program options, and (e) personnel. The basic intent of the NASDSE document was to provide
state departments of education and educational program with guidelines related to essential
characteristics of effective educational programming for D/HH students. The document also

1 A

provided guidelines for colleges and universities that prepare teachers of D/HH students. Critical
elements of the teacher preparation guidelines were that CED standards should guide teacher
preparation and professional development and "teachers should meet the standards to teach
regular education students at the same age and developmental stage at which they are teaching
students who have a hearing loss" (p. 59). An analysis of the match between NASDSE
personnel preparation guidelines and CED standards has not been published, but CED did
publish revisions of their standards in 1996 (Joint Standards Committee, 1996). Sixty-six
standards were listed. A breakdown of the major categories into which the standards were
organized is shown in Table 3.

Table 3. CED Standards Categories

Philosophical, Historical, and Legal Foundations of Special Education 9 13.6%

Characteristics of Learners 10 15.2%

Assessment, Diagnosis, and Evaluation 7 10.6%

Instructional Content and Practice 18 27.3%

Managing Student Behavior and Social Interaction Skills 3 4.5%

Communication and Collaborative Partnerships 7 10.6%

Professionalism and Ethical Practices 6 9.1%

Lytle and Rovins (1997) and Luft (2001) acknowledged the importance and depth of the CED
standards but also noted that the standards (with the exception of speech, language, and literacy)
did not address what or how D/HH students should be taught. In fact, further analysis of the
CED standards for "Instructional Content & Practice" confirms this position. Of the 18 CED
standards, 12 focus on language and literacy. In contrast, only 2 focus on general education
methods, and only 1 on general education content. (Another focuses on specialized curriculum
for deaf education.) Thus, although CED standards are recognized as the model that states should
follow in determining the certification/licensure requirements for teachers of D/HH students, the
standards do not indicate what D/HH students should learn or how they should be taught. In fact,
this lack of curricular content and pedagogy has been cited by Lytle and Rovins as the root cause
of deaf education's failure to educate the nation's D/HH students adequately. The lack of
curricular content in deaf education (Moores, Kluwin, & Mertens, 1985) and the critical
importance of such curricular knowledge and pedagogical skills (Everston, Hawley, & Zlotnik,
1985) have been noted repeatedly by researchers. Samples findings are listed below:

Luckner (1991) found a large difference between the curricular knowledge teachers
needed and what they received during their teacher preparation programs.

Lytle (1992) found that the vast majority of deaf education teacher educators felt that
subject matter competence should be included in certification requirements.

Shroyer and Compton (1992) proposed a redesign of deaf education teacher preparation
with a significant increase in regular education curricular content.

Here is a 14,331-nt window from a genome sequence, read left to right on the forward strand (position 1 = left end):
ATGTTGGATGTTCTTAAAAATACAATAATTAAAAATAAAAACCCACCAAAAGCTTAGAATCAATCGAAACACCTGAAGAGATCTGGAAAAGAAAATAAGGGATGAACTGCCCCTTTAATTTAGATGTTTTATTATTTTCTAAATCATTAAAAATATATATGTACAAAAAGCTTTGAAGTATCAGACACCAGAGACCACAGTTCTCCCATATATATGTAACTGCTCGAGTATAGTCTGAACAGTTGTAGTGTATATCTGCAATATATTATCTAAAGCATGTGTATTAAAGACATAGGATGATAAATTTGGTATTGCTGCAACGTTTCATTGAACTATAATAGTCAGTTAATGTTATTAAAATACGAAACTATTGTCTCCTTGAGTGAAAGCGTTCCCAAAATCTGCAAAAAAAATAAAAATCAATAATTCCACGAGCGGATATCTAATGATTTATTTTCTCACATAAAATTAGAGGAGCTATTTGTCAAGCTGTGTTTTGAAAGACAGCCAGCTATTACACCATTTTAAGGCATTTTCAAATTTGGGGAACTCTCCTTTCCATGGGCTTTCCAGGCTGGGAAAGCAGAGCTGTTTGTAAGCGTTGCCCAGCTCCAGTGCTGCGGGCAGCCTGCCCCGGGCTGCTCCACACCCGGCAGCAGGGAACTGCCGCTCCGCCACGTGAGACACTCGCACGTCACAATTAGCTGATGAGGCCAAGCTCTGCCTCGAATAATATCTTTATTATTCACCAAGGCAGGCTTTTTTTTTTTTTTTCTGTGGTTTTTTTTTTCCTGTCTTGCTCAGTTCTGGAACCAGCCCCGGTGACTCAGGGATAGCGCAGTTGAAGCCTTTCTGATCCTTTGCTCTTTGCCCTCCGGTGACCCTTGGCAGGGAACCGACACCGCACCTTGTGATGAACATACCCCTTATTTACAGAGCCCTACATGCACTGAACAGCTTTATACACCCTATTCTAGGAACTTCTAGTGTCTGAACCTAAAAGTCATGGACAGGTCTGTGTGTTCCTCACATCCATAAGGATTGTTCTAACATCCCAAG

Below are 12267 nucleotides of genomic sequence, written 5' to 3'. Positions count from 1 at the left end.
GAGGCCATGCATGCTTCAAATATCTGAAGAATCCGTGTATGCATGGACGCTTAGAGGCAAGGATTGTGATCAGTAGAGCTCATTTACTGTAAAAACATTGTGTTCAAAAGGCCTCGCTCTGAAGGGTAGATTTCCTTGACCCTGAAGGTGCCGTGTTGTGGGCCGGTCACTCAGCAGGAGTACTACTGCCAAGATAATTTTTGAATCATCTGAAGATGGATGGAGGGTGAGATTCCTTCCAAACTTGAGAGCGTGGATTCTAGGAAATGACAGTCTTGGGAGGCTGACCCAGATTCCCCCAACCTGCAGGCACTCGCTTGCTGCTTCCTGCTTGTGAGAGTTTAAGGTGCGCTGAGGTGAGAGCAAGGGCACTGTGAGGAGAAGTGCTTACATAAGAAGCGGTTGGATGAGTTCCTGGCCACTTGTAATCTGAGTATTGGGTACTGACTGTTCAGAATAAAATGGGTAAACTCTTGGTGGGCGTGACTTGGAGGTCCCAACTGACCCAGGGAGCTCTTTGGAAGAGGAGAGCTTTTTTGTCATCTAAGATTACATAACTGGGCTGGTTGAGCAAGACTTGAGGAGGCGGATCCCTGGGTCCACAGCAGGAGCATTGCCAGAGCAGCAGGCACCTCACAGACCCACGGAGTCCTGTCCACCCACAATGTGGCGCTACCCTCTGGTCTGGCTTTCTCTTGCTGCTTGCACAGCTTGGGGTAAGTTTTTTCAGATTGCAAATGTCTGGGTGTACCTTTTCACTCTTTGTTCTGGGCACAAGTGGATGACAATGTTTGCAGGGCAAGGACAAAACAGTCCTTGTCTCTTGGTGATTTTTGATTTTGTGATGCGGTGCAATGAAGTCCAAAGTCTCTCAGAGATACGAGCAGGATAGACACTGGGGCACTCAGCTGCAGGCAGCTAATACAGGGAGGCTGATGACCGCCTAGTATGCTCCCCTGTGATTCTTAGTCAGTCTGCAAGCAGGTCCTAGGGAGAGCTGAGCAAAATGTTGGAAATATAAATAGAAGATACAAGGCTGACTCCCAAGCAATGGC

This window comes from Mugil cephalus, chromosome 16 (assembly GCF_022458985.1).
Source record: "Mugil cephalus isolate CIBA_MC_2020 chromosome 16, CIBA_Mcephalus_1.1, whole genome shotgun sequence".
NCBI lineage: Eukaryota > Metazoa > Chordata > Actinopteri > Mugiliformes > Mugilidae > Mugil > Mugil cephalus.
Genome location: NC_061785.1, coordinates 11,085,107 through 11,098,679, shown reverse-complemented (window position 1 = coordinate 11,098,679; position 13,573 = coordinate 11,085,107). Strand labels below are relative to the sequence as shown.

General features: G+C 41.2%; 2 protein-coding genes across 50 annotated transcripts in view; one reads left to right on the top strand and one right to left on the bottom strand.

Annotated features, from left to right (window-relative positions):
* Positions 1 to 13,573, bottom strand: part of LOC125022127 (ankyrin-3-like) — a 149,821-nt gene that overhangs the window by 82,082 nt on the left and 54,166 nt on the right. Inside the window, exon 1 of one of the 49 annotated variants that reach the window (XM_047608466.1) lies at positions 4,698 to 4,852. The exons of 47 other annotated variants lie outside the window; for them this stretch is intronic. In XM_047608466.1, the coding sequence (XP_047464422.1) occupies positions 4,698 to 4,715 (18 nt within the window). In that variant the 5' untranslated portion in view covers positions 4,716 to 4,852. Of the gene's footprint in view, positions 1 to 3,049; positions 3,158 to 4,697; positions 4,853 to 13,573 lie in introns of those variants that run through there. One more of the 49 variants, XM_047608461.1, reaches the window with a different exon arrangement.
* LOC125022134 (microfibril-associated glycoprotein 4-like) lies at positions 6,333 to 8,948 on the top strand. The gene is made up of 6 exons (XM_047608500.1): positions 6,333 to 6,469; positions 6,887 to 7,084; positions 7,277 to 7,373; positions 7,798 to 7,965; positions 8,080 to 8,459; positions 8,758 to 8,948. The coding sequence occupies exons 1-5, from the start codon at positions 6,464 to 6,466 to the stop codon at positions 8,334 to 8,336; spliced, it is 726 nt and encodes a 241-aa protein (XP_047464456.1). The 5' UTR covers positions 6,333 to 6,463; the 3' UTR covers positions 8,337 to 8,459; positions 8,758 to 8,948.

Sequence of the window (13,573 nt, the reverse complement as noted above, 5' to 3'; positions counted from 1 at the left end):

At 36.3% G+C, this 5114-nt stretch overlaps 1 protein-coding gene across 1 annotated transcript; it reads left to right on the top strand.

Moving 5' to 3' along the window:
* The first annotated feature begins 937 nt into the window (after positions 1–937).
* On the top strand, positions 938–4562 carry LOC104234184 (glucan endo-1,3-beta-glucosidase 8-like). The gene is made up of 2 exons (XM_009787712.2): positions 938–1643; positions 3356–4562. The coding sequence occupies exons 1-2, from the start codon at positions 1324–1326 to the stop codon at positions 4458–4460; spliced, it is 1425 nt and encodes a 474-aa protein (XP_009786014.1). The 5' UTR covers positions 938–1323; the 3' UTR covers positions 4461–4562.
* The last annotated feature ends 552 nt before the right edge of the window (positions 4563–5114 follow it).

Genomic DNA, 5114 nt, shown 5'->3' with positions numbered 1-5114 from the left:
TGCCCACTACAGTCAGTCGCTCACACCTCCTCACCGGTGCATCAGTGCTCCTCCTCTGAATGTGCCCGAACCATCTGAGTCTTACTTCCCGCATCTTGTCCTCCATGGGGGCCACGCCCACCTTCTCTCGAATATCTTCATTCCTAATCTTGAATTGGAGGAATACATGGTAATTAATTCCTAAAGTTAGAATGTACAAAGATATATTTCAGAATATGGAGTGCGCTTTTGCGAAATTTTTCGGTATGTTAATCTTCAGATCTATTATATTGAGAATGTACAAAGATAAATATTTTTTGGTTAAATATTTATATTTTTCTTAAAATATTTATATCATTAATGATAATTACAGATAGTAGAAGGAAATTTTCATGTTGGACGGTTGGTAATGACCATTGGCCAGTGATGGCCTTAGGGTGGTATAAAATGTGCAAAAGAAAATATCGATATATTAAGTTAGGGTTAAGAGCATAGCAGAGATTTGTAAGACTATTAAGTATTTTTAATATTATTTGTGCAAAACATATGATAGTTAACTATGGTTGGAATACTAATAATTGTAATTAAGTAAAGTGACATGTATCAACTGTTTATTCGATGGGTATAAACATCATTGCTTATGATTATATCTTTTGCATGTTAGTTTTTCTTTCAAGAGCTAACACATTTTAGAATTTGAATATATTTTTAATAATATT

Easterbrooks (1999) noted that new teachers of D/HH students might have an opinion
about communication methods that should be used but not a set of teaching tools.

The inescapable conclusion of these reports is that existing CED standards are sadly
lacking in relation to regular education curricular content and pedagogy.

Many studies of the competencies that new teachers of D/HH students should demonstrate are
available. One of the earliest and most extensive studies was a 3-year investigation by USDOE
(Mackie, 1956). In that study, 100 "superior" teachers of D/HH students were asked to both rank
and note their preparation to carry out 92 competencies. The competencies were identified by
USDOE in cooperation with experts from the field of deaf education. The results of the study
provide an interesting insight into the historical grounding of current teacher competencies. The
top ten competencies noted by the teachers were:

1. Teach language development

2. Teach speech...voice development *

3. Recognize and respond to individual differences of students

4. Help deaf children develop socially

5. Recognize causes and effective responses to maladjusted behaviors *

6. Enunciate clearly and pronounce distinctly

7. Knowledgeable...understanding the significance of the amount of residual

8. Organize and develop curriculum based on individual student's needs *

9. Help parents deal with problems associated with deafness *

10. Counsel deaf children regarding emotional problems and attitudes toward their
handicap. *

An asterisk (*) indicates a competency that teachers questioned their ability to meet. A quick
review of these competencies indicates a focus on speech, language, and behavior, with no
mention of regular education curricula or pedagogy. A sampling of the remaining competencies
reveals additional insight into the historical foundations of the current deaf education
instructional model:

Competency #19: Provide deaf children with "opportunities in the curriculum for
experiences in health education curriculum." (Note that the emphasis of the competency
is on experiences vs. knowledge or skill.)

Competency #43: Operate filmstrip projector, motion picture projector, and visual aids.
(This is the first mention of the use of any type of instructional technology.)

Competency #45: Methods and models for teaching hearing students. (This is the first